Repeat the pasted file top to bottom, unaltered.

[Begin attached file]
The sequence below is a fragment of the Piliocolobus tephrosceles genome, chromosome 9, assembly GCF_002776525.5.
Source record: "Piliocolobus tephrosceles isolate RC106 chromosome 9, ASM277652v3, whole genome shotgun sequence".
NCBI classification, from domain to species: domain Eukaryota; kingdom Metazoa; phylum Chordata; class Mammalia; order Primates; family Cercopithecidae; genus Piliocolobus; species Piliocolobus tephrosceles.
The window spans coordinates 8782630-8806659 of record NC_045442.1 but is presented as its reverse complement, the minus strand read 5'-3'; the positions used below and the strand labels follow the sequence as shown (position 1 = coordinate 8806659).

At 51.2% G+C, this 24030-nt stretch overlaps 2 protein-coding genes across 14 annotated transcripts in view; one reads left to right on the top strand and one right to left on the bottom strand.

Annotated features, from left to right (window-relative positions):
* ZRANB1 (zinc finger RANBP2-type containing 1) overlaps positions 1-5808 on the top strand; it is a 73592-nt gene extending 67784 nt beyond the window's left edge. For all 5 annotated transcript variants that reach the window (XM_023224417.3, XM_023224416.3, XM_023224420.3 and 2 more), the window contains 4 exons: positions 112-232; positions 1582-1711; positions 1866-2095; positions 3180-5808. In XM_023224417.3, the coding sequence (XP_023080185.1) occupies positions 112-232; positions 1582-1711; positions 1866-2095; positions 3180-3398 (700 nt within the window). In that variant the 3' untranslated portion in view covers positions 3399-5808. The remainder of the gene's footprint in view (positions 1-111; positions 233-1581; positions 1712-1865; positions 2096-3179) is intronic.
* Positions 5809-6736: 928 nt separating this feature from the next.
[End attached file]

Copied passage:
The sequence below is a fragment of the Piliocolobus tephrosceles genome, chromosome 9, assembly GCF_002776525.5.
Source record: "Piliocolobus tephrosceles isolate RC106 chromosome 9, ASM277652v3, whole genome shotgun sequence".
NCBI classification, from domain to species: domain Eukaryota; kingdom Metazoa; phylum Chordata; class Mammalia; order Primates; family Cercopithecidae; genus Piliocolobus; species Piliocolobus tephrosceles.
The window spans coordinates 8782630-8806659 of record NC_045442.1 but is presented as its reverse complement, the minus strand read 5'-3'; the positions used below and the strand labels follow the sequence as shown (position 1 = coordinate 8806659).

At 51.2% G+C, this 24030-nt stretch overlaps 2 protein-coding genes across 14 annotated transcripts in view; one reads left to right on the top strand and one right to left on the bottom strand.

Annotated features, from left to right (window-relative positions):
* ZRANB1 (zinc finger RANBP2-type containing 1) overlaps positions 1-5808 on the top strand; it is a 73592-nt gene extending 67784 nt beyond the window's left edge. For all 5 annotated transcript variants that reach the window (XM_023224417.3, XM_023224416.3, XM_023224420.3 and 2 more), the window contains 4 exons: positions 112-232; positions 1582-1711; positions 1866-2095; positions 3180-5808. In XM_023224417.3, the coding sequence (XP_023080185.1) occupies positions 112-232; positions 1582-1711; positions 1866-2095; positions 3180-3398 (700 nt within the window). In that variant the 3' untranslated portion in view covers positions 3399-5808. The remainder of the gene's footprint in view (positions 1-111; positions 233-1581; positions 1712-1865; positions 2096-3179) is intronic.
* Positions 5809-6736: 928 nt separating this feature from the next.